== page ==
George Nurse

From Wikipedia, the free encyclopedia
  (Redirected from George Edward Nurse)
Jump to: navigation, search
George Nurse
George Edward Nurse VC.jpg
Born (1873-04-14)14 April 1873
Enniskillen, County Fermanagh
Died 25 November 1945(1945-11-25) (aged 72)
Liverpool, England
Allegiance  United Kingdom
Service/branch British Army
Years of service 1892 - 1918
Rank Lieutenant
Unit Royal Artillery
Awards Victoria Cross (UK) ribbon.png Victoria Cross

George Edward Nurse VC (14 April 1873 – 25 November 1945) was born in Enniskillen,[1] County Fermanagh, Ireland. He was educated in Guernsey in the Channel Islands where both his parents had been born. He was an Irish recipient of the Victoria Cross, the highest award for gallantry in the face of the enemy that can be awarded to British and Commonwealth forces.


Nurse was 26 years old, and a corporal in the 66th Battery, Royal Field Artillery, British Army during the Second Boer War when the following deed took place during the Battle of Colenso for which he was awarded the VC:

At Colenso on the 15th December, 1899, the detachments serving the guns of the 14th and 66th Batteries, Royal Field Artillery, had all been either killed, wounded, or driven from their guns by Infantry fire at close range, and the guns were deserted. About 500 yards behind the guns was a donga in which some of the few horses and drivers left alive were sheltered. The intervening space was swept with shell and rifle fire. Captain Congreve, Rifle Brigade, who was in the donga, assisted to hook a team into a limber, went out; and assisted to limber up a gun. Being wounded, he took shelter; but, seeing Lieutenant Roberts fall, badly wounded, he went out again and brought him in. Captain Congreve was shot through the leg, through the toe of his boot, grazed on the elbow and the shoulder, and his horse shot in three places...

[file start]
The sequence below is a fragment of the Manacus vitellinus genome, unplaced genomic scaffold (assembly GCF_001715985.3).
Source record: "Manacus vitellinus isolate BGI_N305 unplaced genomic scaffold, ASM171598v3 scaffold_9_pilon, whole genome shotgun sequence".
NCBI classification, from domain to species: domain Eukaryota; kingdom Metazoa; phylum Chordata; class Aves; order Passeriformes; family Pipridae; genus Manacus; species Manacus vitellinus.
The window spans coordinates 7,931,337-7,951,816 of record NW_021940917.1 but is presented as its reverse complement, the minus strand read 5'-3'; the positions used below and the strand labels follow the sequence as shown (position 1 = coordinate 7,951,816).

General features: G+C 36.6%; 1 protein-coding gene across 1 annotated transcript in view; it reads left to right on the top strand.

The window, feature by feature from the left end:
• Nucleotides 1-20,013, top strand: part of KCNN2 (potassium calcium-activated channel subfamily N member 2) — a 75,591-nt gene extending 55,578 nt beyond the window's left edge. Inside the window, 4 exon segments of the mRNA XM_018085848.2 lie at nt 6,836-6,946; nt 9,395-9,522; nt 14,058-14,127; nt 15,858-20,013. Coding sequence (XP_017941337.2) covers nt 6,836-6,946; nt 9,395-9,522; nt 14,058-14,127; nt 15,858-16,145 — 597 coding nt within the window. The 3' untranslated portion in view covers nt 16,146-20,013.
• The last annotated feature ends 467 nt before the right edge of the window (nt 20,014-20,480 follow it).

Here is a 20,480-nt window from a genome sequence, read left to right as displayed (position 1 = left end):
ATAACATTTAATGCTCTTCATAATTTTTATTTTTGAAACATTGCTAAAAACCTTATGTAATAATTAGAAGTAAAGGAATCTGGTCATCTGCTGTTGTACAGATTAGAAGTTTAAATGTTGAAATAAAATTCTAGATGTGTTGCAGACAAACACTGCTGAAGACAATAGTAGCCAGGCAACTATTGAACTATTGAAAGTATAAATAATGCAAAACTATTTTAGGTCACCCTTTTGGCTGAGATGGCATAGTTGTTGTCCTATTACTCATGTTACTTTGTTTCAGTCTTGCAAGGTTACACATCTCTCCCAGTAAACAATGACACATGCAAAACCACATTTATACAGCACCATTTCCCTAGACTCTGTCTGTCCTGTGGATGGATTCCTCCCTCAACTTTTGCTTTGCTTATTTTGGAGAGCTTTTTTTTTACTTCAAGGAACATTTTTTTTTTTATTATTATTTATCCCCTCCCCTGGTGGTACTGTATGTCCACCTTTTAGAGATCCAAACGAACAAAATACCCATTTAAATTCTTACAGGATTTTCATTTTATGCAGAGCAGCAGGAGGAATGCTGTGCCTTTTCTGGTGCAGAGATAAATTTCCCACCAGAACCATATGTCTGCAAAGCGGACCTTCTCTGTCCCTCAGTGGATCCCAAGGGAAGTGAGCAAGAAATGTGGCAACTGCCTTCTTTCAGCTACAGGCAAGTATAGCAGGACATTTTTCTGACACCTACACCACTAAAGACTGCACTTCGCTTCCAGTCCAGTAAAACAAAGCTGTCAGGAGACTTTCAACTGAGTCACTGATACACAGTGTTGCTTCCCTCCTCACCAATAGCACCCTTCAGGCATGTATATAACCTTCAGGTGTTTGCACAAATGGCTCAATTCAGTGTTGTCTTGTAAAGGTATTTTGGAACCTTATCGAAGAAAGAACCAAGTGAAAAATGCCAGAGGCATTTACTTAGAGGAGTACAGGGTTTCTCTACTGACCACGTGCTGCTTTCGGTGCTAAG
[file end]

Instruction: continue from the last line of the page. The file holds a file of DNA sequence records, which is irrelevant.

Lieutenant Roberts assisted Captain Congreve. He was wounded in three places...

Corporal Nurse also assisted.[2]

Further information[edit]

He achieved the rank of Lieutenant with the Royal Artillery during World War I. He died in Liverpool on 25 November 1945.

The medal[edit]

His Victoria Cross is displayed at the Royal Artillery Museum, Woolwich, London.

See also[edit]


  1. ^ "Anglo Boer". Retrieved 17 January 2013. 
  2. ^ "No. 27160". The London Gazette. 2 February 1900. p. 689. 

Listed in order of publication year

External links[edit]